Qui tam is a provision under the False Claims Act (31 U.S.C. § 3729 et seq.), which allows for a private individual, or whistleblower with knowledge of past or present fraud on the United States federal government to bring suit on behalf of the government. This provision allows a private person, known as a “relator,” to bring a lawsuit on behalf of the United States, where the private person has information that the named defendant has knowingly submitted or caused the submission of false or fraudulent claims to the United States. The relator need not have been personally harmed by the defendant’s conduct.
The Civil False Claims Act, also known as Lincoln's Law, the Informer's Act, or the Qui Tam Statute, 31 U.S.C. Section 3729 et seq., allows a private person to sue a person or company who is knowingly submitting false bills to the federal government. The Act also protects qui tam plaintiffs who are "demoted, suspended, threatened, harassed or in any other manner discriminated against in the terms and conditions of employment" for acts done in furtherance of filing a claim under the Act. This provision allows reinstatement, double back pay, interest on the back pay, plus special damages including litigation costs and reasonable attorneys' fees.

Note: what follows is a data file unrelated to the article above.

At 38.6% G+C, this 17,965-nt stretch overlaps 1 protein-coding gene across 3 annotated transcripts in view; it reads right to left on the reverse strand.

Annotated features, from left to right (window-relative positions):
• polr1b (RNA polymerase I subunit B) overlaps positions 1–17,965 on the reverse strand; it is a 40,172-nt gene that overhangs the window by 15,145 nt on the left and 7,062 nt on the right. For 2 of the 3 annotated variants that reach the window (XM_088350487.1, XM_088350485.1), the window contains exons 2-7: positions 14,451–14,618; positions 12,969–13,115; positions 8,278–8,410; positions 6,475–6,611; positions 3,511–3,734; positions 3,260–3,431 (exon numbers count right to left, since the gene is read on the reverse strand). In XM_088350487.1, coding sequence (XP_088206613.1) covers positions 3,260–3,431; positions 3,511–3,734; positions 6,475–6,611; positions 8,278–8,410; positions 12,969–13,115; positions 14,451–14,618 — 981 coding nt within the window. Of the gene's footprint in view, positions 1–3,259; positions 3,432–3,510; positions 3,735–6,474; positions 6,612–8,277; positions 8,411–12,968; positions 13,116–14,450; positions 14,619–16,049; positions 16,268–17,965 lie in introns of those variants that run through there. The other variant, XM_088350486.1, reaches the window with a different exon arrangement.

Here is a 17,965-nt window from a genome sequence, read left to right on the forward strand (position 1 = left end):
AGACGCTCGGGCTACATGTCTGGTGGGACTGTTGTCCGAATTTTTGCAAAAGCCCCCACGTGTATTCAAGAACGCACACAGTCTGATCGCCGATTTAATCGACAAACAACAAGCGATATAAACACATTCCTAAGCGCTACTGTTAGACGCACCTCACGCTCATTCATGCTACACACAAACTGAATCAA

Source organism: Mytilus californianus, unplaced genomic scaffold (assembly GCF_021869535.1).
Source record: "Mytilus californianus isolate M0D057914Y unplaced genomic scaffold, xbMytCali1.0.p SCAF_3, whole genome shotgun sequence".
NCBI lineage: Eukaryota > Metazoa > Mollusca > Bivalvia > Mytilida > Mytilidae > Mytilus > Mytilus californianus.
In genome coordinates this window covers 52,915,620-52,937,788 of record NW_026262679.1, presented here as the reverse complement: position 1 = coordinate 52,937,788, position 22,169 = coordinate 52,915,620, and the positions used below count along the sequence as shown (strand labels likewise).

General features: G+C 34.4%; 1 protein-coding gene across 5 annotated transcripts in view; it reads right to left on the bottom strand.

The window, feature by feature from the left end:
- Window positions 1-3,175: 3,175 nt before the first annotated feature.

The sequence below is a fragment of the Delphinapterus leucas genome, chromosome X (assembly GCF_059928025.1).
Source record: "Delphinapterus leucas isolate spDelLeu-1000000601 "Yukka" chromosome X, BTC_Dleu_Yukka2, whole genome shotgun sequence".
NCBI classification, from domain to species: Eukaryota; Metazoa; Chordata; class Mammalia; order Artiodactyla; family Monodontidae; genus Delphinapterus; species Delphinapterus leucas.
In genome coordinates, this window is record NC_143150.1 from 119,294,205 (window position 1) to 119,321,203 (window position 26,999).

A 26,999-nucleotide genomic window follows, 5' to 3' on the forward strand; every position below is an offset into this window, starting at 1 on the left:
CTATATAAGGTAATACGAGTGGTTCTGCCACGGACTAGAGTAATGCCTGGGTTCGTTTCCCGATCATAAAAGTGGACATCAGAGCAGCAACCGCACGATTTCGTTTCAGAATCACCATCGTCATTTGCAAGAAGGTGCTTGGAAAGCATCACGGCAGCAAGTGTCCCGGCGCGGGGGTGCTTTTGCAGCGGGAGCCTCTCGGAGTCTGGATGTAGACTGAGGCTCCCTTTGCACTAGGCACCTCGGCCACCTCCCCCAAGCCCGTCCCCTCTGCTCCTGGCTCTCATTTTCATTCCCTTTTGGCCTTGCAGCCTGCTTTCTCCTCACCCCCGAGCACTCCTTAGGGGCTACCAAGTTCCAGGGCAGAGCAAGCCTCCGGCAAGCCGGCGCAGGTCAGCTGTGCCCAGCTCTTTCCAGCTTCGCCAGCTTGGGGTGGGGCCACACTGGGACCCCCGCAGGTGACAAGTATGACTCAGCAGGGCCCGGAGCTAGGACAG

A private person may not be able to commence a qui tam action "pro se" -- that is, without representation by a lawyer -- since the private person is actually representing/filing the suit on behalf of the government and that may only be done by a lawyer.
A whistleblower is a person who tells on something he believes is an illegal act. The employees are the most commonly known whistleblower. They tell on their employers which they suspect is doing or committing an illegal act. Under the Whistleblower Protection Law, the employee should not be discharged, denoted, suspended, threatened or harassed in any form that discriminates the terms and conditions of his employment because of the legal act done by the employee.
The employee may be of aid in many ways possible on the investigation, testimony and the likes. However there are some constraints under the whistleblower protection law.
Reporting illegal acts that are only within the company is a ground for exemption. But still there may be public policies that could protect the employee from retaliation.
If it turns out that an employer didn't actually break a law, the employee is still entitled to whistle blower protection from retaliation, if he reasonably believed that the employer committed an illegal act.
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